IPv6 end user addressing

Mark Andrews marka at isc.org
Sun Aug 7 22:58:51 UTC 2011

In message <CAPWAtbJtPMDx-NzU8UphoSy+97ygo4Fknz5_eSghsjp-aN9x_A at mail.gmail.com>
, Jeff Wheeler writes:
> On Sat, Aug 6, 2011 at 7:26 PM, Owen DeLong <owen at delong.com> wrote:
> >> Well, you aren't actually doing this on your network today. =A0If you
> >> practiced what you are preaching, you would not be carrying aggregate
> >> routes to your tunnel broker gateways across your whole backbone.
> >
> > Yes we would.
> No, if you actually had a hierarchical addressing scheme, you would
> issue tunnel broker customer /64s from the same aggregate prefix that
> is used for their /48s.  You'd then summarize at your ABRs so the
> entire POP need only inject one route for customer addressing into the
> backbone.  Of course, this is not what you do today, and not because
> of limited RIR allocation policies -- but because you simply did not
> design your network with such route aggregation in mind.
> > Those are artifacts of a small allocation (/32) from a prior RIR policy.
> > The fact that those things haven't worked out so well for us was one of
> > the motivations behind developing policy 2011-3.
> There was nothing stopping you from using one /48 out of the /37s you
> use to issue customer /48 networks for issuing the default /64 blocks
> your tunnel broker hands out.

So you want HE to force all their clients to renumber.

> > We give a minimum /48 per customer with the small exception that
> > customers who only want one subnet get a /64.
> You assign a /64 by default.  Yes, customers can click a button and
> get themselves a /48 instantly, but let's tell the truth when talking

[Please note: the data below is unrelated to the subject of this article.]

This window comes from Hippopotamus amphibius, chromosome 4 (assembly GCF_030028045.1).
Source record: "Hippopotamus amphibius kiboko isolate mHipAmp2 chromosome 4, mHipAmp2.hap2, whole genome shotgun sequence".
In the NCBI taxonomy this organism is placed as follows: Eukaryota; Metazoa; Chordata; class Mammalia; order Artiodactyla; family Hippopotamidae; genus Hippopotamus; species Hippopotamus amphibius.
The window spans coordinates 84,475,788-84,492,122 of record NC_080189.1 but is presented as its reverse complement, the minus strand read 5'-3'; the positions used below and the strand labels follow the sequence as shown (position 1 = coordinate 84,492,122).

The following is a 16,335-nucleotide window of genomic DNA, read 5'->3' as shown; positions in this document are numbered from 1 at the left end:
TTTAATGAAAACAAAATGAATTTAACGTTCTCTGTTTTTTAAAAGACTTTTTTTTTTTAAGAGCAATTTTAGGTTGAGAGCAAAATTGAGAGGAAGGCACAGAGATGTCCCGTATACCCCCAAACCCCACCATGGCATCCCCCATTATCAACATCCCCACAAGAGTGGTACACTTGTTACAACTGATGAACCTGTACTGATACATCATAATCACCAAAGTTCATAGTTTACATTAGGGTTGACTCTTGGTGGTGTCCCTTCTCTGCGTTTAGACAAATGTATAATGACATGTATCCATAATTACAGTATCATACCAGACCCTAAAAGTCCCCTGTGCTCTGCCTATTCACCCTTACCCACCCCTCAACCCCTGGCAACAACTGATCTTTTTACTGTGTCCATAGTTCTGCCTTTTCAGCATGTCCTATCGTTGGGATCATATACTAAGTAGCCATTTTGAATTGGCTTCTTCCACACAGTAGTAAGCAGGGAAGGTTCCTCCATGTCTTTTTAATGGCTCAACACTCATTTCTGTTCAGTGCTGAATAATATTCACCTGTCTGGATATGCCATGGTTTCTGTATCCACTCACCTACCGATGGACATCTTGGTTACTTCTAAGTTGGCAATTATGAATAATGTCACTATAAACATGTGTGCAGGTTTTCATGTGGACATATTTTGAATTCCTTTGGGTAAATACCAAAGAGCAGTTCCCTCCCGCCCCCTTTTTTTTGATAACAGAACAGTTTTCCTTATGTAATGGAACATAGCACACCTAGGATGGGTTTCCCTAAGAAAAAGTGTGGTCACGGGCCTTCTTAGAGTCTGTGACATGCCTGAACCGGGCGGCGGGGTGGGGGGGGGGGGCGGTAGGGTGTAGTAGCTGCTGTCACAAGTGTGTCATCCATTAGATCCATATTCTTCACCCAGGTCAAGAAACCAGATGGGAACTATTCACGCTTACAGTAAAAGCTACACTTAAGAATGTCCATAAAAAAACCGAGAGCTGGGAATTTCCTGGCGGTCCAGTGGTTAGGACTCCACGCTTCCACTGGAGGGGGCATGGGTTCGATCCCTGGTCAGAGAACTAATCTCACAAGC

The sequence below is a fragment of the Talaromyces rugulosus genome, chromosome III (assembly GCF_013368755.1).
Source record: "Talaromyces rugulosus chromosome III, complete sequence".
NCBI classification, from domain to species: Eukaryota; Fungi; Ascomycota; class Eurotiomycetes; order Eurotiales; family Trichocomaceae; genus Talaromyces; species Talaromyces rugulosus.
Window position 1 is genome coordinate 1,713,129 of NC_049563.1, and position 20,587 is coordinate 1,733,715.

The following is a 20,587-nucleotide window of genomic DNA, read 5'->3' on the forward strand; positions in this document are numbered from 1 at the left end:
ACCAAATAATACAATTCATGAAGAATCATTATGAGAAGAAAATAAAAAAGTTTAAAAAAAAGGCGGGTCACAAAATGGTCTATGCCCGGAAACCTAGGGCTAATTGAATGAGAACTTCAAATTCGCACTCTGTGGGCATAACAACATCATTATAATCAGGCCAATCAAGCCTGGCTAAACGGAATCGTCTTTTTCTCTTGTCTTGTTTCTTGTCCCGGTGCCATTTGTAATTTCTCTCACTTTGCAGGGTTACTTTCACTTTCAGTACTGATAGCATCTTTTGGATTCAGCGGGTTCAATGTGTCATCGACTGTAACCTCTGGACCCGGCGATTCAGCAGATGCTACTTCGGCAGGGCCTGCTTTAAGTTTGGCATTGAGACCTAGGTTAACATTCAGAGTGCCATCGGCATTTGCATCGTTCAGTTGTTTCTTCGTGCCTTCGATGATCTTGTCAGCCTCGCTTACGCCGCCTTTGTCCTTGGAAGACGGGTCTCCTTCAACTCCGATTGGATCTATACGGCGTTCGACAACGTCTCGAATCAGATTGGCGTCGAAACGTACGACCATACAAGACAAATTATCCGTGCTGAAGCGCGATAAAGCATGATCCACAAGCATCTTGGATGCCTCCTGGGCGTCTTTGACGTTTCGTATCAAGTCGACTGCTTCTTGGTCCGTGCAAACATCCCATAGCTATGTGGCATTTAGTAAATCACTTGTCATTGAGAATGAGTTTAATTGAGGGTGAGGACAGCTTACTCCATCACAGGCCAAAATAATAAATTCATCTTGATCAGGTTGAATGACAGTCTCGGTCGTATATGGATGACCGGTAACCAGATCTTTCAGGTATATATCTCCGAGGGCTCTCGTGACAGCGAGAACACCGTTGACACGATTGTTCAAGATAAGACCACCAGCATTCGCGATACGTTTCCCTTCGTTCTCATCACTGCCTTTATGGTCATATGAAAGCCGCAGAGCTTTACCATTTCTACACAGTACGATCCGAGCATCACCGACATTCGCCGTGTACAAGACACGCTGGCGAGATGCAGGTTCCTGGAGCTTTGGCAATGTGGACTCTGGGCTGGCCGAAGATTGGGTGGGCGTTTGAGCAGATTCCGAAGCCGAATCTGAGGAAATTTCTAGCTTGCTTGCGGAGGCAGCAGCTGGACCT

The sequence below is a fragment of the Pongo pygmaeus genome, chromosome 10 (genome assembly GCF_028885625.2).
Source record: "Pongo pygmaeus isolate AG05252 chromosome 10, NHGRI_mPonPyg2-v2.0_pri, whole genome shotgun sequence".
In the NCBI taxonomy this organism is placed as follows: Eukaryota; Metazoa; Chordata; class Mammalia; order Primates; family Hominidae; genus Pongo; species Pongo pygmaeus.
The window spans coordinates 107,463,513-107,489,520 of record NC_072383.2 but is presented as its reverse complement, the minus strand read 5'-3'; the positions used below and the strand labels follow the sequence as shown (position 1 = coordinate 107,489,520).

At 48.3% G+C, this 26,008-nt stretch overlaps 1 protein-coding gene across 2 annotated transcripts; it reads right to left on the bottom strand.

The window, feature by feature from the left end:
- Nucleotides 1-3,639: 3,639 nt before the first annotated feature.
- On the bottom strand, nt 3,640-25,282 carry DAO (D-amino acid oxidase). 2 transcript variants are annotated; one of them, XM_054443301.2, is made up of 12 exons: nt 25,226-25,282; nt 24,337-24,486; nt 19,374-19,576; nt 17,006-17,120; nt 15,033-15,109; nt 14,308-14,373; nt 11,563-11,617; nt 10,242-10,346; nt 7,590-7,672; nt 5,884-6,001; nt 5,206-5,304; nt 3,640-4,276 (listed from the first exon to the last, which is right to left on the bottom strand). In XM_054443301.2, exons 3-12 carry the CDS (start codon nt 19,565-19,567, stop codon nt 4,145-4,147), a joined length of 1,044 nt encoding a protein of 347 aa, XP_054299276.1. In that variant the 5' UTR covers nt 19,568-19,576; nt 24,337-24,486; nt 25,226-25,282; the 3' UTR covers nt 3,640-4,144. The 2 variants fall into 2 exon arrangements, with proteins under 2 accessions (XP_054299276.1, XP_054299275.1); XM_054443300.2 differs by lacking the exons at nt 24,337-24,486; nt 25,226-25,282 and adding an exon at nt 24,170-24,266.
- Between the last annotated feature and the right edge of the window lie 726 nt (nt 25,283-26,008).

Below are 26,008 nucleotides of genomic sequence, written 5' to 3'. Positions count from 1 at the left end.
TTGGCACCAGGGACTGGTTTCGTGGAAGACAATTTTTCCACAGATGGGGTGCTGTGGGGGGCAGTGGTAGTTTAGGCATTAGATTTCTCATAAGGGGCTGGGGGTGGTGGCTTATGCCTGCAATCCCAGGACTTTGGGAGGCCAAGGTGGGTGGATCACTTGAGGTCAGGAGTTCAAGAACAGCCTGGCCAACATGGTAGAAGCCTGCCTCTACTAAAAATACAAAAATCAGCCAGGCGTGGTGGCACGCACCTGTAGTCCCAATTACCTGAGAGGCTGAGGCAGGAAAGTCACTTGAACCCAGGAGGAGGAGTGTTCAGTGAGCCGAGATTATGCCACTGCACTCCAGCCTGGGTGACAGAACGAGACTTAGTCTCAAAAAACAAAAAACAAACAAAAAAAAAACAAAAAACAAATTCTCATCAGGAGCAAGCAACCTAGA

> about your current defaults -- customers are assigned a /64, not a
> /48.

The client can request a /48 or /64 as the initial allocation.
> > We do have a hierarchical addressing plan. I said nothing about routing,
> > but, we certainly could implement hierarchical routing if we arrived at a
> > point where it was advantageous because we have designed for it.
> How have you designed for it?  You already missed easy opportunities
> to inject fewer routes into your backbone, simply by using different
> aggregate prefixes for customer /64s vs /48s.
> >>> However, requesting more than a /32 is perfectly reasonable. In
> >>> the ARIN region, policy 2011-3.
> >>
> >> My read of that policy, and please correct me if I misunderstand, is
> >> that it recognizes only a two-level hierarchy. =A0This would mean that
> >> an ISP could use some bits to represent a geographic region, a POP, or
> >> an aggregation router / address pool, but it does not grant them
> >> justification to reserve bits for all these purposes.
> >>
> >
> > While that's theoretically true, the combination of 25% minfree ,
> > nibble boundaries, and equal sized allocations for all POPs based
> > on your largest one allows for that in practical terms in most
> > circumstances.
> I don't think it does allow for that.  I think it requires you to have
> at least one "POP prefix" 75% full before you can get any additional
> space from the RIR, where 75% full means routed to customers, not
> reserved for aggregation router pools.  This is not a hierarchy, it is
> simply a scheme to permit ISPs to bank on having at least one level of
> summarization in their addressing and routing scheme.
> 2011-3 does not provide for an additional level to summarize on the
> aggregation routers themselves.  It should, but my read is that the
> authors have a very different opinion about what "hierarchical"
> addressing means than I do.  It should provide for route aggregation
> on both the ABR and the aggregation router itself.
> >> AT&T serves some entire states out of a single POP, as far as layer-3
> >> termination is concerned.
> >>
> >
> > Are any of the states with populations larger than Philadelphia among
> > them?
> Yes, for example, Indiana.  Pretty much every state in the former
> Ameritech service territory.
> --=20
> Jeff S Wheeler <jsw at inconcepts.biz>
> Sr Network Operator=A0 /=A0 Innovative Network Concepts
Mark Andrews, ISC
1 Seymour St., Dundas Valley, NSW 2117, Australia
PHONE: +61 2 9871 4742                 INTERNET: marka at isc.org

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